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New find: brain tumours in fruit fly mimic genetic program of germline cells

December 25, 2010 - Washington

Scientists have discovered that some brain tumours in the fruit fly Drosophila melanogaster mimic the genetic program of germline cells to grow.

And removing some of these genes leads to healthy brains.

In this study, Cayetano Gonzalez and colleagues at IRB Barcelona showed for the first time that silencing some of these genes leads to the disappearance of tumours in the brain of the fruit fly.

Cells use genes depending on the function to be performed. This gene activation profile is what determines how cells divide and what they become specialized in.

The researchers used DNA chip technology to monitor this gene activity in tumour cells and have compared it with healthy cells.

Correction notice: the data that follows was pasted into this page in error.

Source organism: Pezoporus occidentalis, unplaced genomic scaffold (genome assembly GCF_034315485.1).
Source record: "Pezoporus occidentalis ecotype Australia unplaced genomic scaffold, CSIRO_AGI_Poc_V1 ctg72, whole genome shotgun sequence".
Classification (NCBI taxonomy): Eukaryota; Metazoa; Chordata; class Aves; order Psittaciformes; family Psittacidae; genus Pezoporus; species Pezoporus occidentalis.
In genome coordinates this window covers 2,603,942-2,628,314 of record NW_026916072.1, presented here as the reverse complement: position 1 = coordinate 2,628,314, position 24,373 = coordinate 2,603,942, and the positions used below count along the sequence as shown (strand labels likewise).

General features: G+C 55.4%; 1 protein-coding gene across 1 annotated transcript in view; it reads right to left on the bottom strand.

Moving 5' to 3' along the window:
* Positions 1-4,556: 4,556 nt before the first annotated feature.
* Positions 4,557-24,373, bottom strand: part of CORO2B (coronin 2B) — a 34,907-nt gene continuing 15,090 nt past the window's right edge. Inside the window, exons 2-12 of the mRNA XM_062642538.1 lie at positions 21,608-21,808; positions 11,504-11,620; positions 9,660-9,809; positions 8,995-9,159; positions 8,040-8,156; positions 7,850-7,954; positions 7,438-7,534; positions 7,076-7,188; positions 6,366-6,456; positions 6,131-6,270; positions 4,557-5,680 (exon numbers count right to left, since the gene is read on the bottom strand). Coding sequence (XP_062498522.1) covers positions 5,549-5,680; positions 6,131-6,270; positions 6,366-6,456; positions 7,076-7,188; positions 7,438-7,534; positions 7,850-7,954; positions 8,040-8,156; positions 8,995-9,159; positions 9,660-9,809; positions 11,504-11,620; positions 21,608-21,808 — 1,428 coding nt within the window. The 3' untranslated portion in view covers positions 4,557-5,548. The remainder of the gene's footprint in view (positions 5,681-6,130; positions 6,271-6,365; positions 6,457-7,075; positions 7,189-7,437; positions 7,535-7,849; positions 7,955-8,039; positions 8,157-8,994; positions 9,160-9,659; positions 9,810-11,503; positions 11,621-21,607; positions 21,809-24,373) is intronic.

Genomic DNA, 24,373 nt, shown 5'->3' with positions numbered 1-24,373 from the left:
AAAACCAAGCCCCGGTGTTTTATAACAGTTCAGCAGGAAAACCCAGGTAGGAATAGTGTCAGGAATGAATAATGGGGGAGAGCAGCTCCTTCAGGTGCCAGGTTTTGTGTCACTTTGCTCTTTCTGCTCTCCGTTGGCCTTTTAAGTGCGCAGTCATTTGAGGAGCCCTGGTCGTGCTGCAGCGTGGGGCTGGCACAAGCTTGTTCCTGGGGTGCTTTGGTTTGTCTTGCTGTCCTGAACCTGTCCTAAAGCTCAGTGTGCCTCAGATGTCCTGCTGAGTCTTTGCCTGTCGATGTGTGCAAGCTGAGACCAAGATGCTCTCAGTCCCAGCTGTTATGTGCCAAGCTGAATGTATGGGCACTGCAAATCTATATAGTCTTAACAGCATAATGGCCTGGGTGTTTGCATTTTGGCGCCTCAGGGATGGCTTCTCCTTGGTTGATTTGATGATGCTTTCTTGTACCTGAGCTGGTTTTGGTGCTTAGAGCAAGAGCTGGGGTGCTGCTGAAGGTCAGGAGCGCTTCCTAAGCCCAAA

"These results show that these tumours mimic the gene expression profiles of germline cells", said Ana Janic.

"These experiments demonstrate that these genes are crucial for the development of this kind of tumour," she added.

One way to take from the results would be to use some of the proteins produced by these genes as tumour cell markers. This study and opens up the way for new lines of research for the development of treatment against this disease in humans.

The study is published today in the prestigious journal Science.


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